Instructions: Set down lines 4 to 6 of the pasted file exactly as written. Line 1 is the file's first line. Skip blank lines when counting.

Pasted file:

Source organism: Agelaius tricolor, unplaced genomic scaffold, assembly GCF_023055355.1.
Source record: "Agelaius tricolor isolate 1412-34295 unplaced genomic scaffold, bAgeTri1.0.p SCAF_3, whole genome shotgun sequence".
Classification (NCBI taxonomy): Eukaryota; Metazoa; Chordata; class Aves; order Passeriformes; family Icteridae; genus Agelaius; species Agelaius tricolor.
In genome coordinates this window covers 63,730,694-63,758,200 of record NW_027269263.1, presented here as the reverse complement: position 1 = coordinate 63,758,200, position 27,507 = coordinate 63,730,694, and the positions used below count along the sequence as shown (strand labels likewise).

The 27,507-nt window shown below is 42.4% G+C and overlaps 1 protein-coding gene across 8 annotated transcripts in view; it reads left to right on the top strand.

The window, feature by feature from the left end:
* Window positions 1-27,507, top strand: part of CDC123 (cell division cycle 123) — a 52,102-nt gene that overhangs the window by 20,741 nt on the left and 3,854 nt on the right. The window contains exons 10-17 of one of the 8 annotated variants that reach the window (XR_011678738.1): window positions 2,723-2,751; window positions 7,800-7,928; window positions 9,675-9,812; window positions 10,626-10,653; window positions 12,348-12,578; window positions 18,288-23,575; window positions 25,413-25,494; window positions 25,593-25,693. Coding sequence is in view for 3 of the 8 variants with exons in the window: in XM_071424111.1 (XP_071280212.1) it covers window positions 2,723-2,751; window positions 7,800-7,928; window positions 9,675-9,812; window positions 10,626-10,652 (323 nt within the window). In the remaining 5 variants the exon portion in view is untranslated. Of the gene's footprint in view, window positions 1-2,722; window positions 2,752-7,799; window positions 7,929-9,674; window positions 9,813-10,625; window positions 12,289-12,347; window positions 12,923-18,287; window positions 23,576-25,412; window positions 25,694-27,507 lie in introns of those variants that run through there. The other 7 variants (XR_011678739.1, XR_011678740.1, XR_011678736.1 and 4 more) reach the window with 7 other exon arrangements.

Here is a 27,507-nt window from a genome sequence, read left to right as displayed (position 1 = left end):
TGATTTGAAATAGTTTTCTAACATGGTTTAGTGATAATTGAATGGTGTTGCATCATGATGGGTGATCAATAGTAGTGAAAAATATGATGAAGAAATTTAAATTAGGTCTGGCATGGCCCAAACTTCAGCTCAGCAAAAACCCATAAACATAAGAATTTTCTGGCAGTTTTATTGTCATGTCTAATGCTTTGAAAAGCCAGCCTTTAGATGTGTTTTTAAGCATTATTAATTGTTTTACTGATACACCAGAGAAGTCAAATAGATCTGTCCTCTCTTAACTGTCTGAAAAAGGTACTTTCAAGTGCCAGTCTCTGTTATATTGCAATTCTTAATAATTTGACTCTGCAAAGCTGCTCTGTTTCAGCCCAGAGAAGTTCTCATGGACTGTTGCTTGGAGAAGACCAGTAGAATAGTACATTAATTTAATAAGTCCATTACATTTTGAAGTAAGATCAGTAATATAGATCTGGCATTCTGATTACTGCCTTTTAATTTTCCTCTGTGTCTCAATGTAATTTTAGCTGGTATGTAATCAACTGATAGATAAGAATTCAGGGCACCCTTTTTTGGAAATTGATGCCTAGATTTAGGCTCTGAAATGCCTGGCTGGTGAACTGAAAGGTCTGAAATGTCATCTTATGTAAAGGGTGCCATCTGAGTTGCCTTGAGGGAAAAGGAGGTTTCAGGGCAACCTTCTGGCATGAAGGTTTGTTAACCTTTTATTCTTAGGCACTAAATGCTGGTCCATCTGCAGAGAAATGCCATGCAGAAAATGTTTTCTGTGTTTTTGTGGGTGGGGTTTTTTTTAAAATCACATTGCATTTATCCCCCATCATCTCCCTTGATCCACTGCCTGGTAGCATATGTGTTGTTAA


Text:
In genome coordinates this window covers 63,730,694-63,758,200 of record NW_027269263.1, presented here as the reverse complement: position 1 = coordinate 63,758,200, position 27,507 = coordinate 63,730,694, and the positions used below count along the sequence as shown (strand labels likewise).

The 27,507-nt window shown below is 42.4% G+C and overlaps 1 protein-coding gene across 8 annotated transcripts in view; it reads left to right on the top strand.

The window, feature by feature from the left end: